Something widely different from the ordinary text-book is the Working Manual of American History, by William H. Mace (Bardeen ). It consists, first, of a Hst of topics, extending in time from the opening up of America to Europe down to the reconstruction of the South, with references to standard historical works. This matter, which occupies about one third of the volume, is followed by extracts from documents covering about the same period, accompanied by questions.

A text-book for normal schools, under the title Psychology in Education, has been prepared by Prof. Ruric N. Roark (American Book Company, $1). The author arranges the mental faculties in classes and subclasses, and bases his descriptions on this classification. In accordance with the purpose of the,book he points out the importance of training each of the faculties, and shows how knowledge of the operations of the mind can be applied in education. Prof. Roark is not one of those instructors who leaves his students to balance conflicting views, even in so young a science as psychology. All his statements are definite and decided. He does not hesitate even to set bounds to the further progress of knowledge, nor to state his view in certain controverted matters as if there were no other. Thus, in the chapter which he gives to the "physical basis" of mind he says: "All that is known regarding the subject may be stated fully in one paragraph: Mind, as we know it, rests upon a physical basis, which acts upon mind, and upon which mind acts. What the connection is between mind and that physical basis, or how this connection is made and maintained, is not known, and most probably never will be known." Here and elsewhere he shows that he expects little from the "new school" of physiological psychologists. He has much more sympathy for child-study, and points out methods of pursuing it. His views as to the comparative worth of many of the usual school studies are also freely expressed.

The recently published account of the Myths of Greece and Rome, by H. A. Guerber, has been followed by Myths of Northern Lands, by the same author (American Book Company, $1.60). The ancient tales which are the common heritage of the English and other branches of the Germanic stock are here simply told, with the embellishment of poetical quotations and of engravings from paintings representing the personages and scenes of the myths.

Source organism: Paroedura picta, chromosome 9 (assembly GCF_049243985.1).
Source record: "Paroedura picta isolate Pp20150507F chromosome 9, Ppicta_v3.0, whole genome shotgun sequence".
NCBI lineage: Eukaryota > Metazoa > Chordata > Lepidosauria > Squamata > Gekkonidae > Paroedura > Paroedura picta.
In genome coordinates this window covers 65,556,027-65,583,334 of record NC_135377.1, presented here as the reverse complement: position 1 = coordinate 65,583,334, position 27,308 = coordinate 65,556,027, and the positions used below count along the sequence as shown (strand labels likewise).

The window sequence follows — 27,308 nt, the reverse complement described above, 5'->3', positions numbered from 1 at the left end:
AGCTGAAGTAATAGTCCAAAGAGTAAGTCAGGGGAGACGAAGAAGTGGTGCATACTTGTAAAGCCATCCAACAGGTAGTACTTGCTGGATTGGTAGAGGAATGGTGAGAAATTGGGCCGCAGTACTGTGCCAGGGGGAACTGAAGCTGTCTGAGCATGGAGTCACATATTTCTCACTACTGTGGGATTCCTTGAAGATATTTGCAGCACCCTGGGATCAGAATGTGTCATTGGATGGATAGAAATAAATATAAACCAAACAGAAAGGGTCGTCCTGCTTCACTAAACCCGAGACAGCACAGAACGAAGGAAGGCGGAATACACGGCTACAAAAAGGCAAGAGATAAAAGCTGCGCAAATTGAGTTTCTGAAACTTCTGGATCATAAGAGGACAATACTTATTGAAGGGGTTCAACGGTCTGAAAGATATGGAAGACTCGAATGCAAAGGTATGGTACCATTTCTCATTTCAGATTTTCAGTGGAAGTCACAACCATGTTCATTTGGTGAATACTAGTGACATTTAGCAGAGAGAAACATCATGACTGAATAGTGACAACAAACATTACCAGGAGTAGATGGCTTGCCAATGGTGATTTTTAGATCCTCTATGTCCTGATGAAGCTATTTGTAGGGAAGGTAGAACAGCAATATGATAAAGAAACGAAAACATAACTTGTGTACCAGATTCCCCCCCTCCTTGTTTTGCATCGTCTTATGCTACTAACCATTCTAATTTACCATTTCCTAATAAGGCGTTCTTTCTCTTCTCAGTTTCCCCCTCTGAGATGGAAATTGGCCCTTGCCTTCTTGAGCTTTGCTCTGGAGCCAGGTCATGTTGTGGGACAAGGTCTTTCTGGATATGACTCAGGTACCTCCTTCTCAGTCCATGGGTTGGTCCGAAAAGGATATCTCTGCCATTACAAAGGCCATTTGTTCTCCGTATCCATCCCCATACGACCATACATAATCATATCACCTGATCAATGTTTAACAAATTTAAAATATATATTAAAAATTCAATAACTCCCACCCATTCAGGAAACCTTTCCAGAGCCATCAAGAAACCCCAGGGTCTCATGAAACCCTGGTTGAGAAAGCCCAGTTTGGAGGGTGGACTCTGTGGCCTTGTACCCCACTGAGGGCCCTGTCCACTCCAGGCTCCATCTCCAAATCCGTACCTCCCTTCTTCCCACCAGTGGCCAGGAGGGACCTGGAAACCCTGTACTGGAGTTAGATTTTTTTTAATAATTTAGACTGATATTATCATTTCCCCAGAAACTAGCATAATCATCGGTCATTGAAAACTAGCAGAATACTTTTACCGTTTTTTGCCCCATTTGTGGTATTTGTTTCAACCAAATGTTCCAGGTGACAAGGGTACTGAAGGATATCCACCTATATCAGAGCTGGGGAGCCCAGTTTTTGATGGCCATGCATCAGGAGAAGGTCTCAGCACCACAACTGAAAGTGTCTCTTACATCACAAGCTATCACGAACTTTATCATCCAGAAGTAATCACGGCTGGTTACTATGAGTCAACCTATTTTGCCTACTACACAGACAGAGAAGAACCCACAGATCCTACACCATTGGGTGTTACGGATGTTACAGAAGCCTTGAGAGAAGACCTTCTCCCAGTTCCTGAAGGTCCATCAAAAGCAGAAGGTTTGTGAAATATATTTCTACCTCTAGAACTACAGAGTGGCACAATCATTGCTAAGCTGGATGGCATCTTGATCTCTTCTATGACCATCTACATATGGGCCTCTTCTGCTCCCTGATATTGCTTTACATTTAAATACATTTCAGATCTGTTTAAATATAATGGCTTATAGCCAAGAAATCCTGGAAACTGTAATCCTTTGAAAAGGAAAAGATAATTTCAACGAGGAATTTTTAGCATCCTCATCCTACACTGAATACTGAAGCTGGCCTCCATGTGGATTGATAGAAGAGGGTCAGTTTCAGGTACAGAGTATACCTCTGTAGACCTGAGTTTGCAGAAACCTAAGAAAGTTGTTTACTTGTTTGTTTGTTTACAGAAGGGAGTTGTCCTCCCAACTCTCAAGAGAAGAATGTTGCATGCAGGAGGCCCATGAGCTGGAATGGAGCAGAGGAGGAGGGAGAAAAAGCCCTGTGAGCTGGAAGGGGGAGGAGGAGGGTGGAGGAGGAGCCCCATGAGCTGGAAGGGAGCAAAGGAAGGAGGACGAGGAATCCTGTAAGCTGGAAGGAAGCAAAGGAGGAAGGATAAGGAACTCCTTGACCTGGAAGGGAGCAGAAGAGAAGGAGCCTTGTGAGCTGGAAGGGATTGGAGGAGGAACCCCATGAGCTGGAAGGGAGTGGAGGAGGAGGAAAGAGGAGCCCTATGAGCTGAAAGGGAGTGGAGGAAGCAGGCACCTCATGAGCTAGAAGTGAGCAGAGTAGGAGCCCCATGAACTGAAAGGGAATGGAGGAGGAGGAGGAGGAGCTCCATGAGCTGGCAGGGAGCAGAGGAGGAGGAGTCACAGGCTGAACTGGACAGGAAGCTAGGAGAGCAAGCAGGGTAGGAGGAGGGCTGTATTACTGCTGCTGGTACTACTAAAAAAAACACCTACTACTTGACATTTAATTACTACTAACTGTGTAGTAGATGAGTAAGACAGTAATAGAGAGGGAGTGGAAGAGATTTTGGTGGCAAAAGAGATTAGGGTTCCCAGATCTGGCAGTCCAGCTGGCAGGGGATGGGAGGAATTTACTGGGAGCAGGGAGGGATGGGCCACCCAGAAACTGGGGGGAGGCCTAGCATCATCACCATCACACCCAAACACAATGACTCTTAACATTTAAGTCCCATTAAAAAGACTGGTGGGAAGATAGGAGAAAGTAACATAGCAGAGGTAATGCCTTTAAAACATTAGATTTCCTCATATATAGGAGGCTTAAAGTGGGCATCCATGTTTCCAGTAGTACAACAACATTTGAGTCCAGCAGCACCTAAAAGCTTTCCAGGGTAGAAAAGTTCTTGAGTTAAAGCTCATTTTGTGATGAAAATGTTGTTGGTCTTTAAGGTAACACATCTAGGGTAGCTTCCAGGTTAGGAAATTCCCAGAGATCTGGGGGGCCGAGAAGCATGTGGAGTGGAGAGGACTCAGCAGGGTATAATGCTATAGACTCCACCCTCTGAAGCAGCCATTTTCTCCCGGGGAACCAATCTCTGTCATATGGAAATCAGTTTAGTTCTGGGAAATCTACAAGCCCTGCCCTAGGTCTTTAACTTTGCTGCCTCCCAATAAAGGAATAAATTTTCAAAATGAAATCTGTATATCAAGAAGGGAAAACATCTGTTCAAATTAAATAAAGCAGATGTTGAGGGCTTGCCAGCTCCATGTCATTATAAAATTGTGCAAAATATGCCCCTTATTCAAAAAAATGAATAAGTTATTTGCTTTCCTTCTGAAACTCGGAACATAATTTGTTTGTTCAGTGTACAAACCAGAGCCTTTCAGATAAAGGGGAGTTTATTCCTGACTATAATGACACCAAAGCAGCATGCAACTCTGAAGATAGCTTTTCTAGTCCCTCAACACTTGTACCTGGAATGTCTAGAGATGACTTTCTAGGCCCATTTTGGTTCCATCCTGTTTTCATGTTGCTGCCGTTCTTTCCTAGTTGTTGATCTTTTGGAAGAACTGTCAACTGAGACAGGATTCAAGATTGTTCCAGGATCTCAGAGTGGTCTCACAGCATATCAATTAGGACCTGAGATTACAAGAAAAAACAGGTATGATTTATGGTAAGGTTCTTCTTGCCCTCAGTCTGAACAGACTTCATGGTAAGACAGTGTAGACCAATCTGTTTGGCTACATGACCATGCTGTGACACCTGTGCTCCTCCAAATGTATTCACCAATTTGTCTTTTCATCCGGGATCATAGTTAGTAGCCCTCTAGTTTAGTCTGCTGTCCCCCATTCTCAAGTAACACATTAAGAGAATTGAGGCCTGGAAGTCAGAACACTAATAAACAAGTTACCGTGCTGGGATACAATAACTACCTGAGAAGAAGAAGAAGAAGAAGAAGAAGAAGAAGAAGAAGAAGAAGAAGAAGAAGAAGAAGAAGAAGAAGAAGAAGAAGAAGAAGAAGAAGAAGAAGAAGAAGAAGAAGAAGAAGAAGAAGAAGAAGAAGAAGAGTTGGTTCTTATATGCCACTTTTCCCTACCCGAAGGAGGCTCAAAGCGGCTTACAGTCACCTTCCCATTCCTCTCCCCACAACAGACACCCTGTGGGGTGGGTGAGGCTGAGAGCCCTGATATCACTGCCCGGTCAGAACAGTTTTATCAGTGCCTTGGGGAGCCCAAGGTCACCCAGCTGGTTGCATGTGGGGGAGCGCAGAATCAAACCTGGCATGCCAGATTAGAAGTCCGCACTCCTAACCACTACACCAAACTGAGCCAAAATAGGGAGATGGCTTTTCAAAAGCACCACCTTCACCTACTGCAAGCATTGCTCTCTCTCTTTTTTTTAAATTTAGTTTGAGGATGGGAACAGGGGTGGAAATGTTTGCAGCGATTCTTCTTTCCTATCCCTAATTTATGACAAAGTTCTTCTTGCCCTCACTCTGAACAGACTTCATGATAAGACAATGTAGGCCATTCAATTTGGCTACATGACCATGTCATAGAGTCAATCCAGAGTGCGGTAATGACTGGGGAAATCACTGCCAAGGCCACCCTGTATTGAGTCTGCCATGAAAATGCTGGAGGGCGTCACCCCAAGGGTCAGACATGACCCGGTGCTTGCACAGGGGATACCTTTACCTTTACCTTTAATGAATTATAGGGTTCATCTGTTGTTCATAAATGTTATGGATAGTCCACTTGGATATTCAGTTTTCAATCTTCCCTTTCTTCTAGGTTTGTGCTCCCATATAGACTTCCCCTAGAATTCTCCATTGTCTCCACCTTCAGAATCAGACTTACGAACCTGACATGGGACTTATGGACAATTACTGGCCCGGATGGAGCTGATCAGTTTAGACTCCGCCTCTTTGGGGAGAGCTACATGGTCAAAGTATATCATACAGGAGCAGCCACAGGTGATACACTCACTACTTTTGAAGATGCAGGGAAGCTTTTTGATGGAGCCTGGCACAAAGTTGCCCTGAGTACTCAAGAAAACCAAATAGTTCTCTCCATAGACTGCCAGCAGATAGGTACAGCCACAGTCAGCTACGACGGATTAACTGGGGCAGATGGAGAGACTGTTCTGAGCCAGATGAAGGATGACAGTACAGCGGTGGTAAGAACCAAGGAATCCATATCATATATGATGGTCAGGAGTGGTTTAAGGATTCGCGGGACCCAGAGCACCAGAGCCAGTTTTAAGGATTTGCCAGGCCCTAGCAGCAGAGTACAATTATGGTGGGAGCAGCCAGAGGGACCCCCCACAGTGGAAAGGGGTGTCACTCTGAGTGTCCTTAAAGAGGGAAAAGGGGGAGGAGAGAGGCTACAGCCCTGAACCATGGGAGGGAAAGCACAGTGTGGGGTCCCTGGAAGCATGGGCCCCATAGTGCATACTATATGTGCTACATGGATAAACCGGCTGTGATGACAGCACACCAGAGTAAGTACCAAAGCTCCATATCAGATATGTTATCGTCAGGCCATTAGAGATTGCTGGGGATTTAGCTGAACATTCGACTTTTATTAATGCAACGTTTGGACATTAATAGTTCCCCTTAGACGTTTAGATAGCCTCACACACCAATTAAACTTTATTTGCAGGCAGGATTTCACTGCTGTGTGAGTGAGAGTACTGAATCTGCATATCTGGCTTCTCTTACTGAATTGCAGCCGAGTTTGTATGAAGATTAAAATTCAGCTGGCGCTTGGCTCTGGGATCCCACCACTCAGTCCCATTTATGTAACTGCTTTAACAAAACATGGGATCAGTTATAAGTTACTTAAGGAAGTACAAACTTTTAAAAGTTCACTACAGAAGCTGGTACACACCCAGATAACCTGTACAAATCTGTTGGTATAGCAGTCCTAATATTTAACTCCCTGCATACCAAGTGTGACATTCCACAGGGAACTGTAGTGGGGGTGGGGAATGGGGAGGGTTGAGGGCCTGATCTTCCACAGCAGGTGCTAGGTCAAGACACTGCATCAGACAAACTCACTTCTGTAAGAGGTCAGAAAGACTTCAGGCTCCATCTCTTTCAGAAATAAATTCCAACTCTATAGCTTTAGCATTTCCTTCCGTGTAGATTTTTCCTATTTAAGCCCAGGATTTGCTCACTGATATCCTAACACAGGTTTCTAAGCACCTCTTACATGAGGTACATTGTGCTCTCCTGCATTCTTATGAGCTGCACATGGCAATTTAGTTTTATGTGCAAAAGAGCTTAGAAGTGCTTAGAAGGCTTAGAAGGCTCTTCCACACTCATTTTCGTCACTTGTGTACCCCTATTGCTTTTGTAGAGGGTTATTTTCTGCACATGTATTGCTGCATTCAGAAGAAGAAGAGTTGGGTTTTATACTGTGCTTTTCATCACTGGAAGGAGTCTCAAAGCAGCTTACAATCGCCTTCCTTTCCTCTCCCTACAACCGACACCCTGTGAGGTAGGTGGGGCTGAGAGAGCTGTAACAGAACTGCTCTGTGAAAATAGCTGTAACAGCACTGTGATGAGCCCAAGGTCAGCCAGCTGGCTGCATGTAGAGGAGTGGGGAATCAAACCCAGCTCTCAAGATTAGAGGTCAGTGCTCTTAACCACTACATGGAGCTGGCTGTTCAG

The several Webster's School Dictionaries have been revised to conform to the International. The largest of the four, Webster's Academic Dictionary (American Book Company, $1.50), now contains 736 pages, being 150 more than in the last edition, while the illustrations have been increased from 350 to over 800. The body of the book is now arranged in two columns, instead of three, and the supplementary matter comprises a guide to pronunciation, rules for spelling, lists of affixes, abbreviations, proper names, words and phrases from foreign languages, and arbitrary signs, a classification of languages, and a brief mythological dictionary.

The University of Chicago Press has undertaken the issue of The American Journal of Sociology, a bimonthly magazine, to be edited by Prof. Albion W. Small and his associates in the department of sociology in the University of Chicago. The journal starts in a quiet and dignified way. There was evidently no effort to go far afield for conspicuous contributors to the first number, six of its seven articles being contributed by Chicago professors. It is announced, however, that some of the most eminent sociologists in the United States and Europe will be advisory editors and contributors. We are glad to see the lack of a journal for America in this field supplied. The new magazine can be productive of much good, both to its readers and to its contributors—to the latter, by forcing them to state their ideas so as to be proof against the criticism which never dares raise its head in the professor's lecture-room.